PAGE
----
Traumatic Brain Injury (TBI) is a disruption in the normal function of the brain that can be caused by a blow, bump or jolt to the head, the head suddenly and violently hitting an object or when an object pierces the skull and enters brain tissue. Observing one of the following clinical signs constitutes alteration in the normal brain function:
Symptoms of a TBI can be mild, moderate, or severe, depending on the extent of damage to the brain. Mild cases may result in a brief change in mental state or consciousness. Severe cases may result in extended periods of unconsciousness, coma, or even death.
According to the CDC, approximately 2.87 million cases of TBI occurred in the U.S. in 2014 with over 837,000 cases occurring amongst children. An estimated 13.5 million individuals live with a disability due to traumatic brain injury in the U.S. alone.
Centers for Disease Control and Prevention (CDC), Traumatic Brain Injury (TBI): Incidence and Distribution, 2014.
Symptoms vary greatly depending on the severity of the head injury. They may include any of the following:
If a TBI is suspected, call 911 immediately or take the person to an emergency room.
TBIs can cause “mass lesions,” w an area of localized injury such as hematomas and contusions that increase pressure within the brain. Summarized below are different types of sequelae deveoped from TBIs:
Hematoma: A hematoma is a blood clot within the brain or on its surface. Hematomas may occur anywhere within the brain. An epidural hematoma is a collection of blood between the dura mater (the protective covering of the brain) and the inside of the skull. A subdural hematoma is a collection of blood between the dura mater and the arachnoid layer, which sits directly on the surface of the brain.
Contusion: A cerebral contusion is bruising of brain tissue. When examined under a microscope, cerebral contusions are comparable to bruises in other parts of the body. They consist of areas of injured or swollen brain mixed with blood that has leaked from arteries, veins, or capillaries. Most commonly, contusions are at the base of the front parts of the brain, but may occur anywhere.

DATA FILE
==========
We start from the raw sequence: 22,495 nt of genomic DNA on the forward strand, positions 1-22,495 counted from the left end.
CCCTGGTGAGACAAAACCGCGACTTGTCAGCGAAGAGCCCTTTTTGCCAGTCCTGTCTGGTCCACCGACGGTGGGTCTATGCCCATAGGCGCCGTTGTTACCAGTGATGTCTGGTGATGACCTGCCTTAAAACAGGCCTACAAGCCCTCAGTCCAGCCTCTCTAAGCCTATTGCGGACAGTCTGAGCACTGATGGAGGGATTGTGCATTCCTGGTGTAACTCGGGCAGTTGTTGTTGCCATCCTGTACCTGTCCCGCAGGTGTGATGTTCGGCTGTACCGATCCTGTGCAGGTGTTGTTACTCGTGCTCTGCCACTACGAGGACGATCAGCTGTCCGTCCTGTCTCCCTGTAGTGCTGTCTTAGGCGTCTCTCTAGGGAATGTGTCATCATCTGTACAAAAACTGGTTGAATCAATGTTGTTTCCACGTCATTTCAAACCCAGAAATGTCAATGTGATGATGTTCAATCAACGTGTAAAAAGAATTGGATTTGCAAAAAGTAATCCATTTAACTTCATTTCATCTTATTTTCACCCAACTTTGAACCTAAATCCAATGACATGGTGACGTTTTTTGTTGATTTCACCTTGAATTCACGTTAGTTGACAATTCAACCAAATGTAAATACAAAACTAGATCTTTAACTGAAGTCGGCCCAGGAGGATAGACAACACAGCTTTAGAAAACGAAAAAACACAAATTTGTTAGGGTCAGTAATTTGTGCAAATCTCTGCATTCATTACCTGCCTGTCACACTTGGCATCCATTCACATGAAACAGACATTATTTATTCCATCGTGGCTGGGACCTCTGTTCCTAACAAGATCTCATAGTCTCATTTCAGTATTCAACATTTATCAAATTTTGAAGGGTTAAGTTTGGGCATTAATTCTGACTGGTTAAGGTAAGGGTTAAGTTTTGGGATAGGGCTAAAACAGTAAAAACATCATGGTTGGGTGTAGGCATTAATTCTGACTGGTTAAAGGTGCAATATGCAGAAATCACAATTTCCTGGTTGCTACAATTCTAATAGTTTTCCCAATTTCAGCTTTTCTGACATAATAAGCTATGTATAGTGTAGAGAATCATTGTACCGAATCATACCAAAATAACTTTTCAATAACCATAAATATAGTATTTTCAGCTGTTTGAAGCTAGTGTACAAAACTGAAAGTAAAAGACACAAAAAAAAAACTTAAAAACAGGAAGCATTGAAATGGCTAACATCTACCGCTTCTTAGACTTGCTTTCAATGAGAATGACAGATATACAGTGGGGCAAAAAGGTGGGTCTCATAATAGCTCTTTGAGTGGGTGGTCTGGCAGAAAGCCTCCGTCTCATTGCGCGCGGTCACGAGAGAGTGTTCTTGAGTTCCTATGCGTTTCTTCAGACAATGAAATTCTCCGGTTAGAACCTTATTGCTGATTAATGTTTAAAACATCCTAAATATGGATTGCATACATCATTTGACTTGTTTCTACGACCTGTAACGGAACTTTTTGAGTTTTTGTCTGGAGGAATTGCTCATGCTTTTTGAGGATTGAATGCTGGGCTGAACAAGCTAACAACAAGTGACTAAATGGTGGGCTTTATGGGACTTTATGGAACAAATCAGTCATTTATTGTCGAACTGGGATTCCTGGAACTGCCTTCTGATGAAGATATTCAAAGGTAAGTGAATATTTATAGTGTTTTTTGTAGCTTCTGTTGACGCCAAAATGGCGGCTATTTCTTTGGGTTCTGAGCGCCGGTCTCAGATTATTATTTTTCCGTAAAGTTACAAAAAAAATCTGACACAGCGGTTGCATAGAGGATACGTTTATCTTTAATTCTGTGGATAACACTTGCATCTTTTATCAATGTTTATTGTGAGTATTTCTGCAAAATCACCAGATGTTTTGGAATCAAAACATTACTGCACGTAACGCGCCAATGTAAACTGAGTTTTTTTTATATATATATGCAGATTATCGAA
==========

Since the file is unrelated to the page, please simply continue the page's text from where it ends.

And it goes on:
Intracerebral Hemorrhage: An intracerebral hemorrhage (ICH) describes bleeding within the brain tissue, may be related to other brain injuries, especially contusions. The size and location of the hemorrhage helps determine whether it can be removed surgically.
Subarachnoid Hemorrhage: Subarachnoid hemorrhage (SAH) is caused by bleeding into the subarachnoid space. It appears as diffuse blood spread thinly over the surface of the brain and commonly after TBI. Most cases of SAH associated with head trauma are mild. Hydrocephalus may result from severe traumatic SAH.
Diffuse Injuries: TBIs can produce microscopic changes that do not appear on CT scans and are scattered throughout the brain. This category of injuries, called diffuse brain injury, may occur with or without an associated mass lesion.
Diffuse Axonal Injury: Axonal injury refers to impaired function and gradual loss of axons.These long extensions of nerve cells enable them to communicate with each other. If enough axons are harmed in this way, the ability of nerve cells to communicate with each other and to integrate their function may be lost or greatly impaired, possibly leaving a patient with severe disabilities.